August 13, 2014 - 5:40pm -- Dave Robinson

Rainfall estimate map

Extremely heavy rain drenched portions of the Mid-Atlantic during the daytime hours on August 12 until after sunrise on the 13th. Starting off in the Washington-Baltimore area and moving up into central Long Island, a narrow ribbon of rainfall exceeding 5”, and over 10” in a few locales, resulted in flash flooding that resulted in water rescues and many damaged roads and vehicles. Excessively heavy rains, occasionally accompanied by lightning, traveled up a frontal boundary that was associated with an unusually strong August low-pressure system situated over the Great Lakes. The atmospheric impulses riding up this front joined forces with abundant atmospheric moisture (in the top 1% for the region) to bring multiple inches per hour rainfall rates…for multiple hours.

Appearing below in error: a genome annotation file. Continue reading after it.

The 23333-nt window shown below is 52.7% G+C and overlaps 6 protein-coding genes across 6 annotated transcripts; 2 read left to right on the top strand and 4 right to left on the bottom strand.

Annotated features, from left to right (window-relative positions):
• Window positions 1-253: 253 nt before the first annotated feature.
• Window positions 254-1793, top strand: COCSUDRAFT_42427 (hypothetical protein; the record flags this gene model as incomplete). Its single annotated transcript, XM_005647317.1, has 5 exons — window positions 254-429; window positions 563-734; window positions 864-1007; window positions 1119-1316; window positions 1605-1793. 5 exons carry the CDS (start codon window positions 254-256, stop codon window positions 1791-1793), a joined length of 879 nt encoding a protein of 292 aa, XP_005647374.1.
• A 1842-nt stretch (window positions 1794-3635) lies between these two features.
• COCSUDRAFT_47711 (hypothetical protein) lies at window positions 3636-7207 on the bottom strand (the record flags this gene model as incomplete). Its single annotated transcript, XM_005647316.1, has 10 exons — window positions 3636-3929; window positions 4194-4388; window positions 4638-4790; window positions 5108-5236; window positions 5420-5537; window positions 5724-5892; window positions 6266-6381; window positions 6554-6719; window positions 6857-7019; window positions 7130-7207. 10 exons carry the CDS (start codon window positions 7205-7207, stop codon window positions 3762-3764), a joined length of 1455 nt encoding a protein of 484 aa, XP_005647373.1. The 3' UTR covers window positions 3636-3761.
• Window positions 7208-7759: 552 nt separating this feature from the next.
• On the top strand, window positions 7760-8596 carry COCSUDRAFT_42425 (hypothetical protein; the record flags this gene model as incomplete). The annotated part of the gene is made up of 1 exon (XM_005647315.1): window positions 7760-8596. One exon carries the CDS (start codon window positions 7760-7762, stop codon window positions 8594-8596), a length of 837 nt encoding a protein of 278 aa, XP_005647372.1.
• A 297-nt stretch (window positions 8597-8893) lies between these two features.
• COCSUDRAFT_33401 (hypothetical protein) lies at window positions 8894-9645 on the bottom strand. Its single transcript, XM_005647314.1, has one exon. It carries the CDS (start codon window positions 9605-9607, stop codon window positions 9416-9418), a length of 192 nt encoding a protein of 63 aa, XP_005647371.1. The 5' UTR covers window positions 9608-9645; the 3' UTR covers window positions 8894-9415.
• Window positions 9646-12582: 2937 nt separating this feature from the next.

The heaviest rain was situated within less than a 10-mile wide path. Within 20 miles on either side, totals fell off to a mere inch or two, or even less. Such is the nature of these events, where despite the abundant atmospheric moisture, there is a finite amount of water available. The dynamics concentrated the atmospheric lifting, thus the condensation of the majority of the moisture and resultant rainfall, while adjacent areas balanced out the lifted air with subsiding air that greatly limited rainfall totals.

A Rather Average July, Believe It or Not: July 2014 Summary

August 4, 2014 - 6:26pm -- Dave Robinson

Thunderstorm photo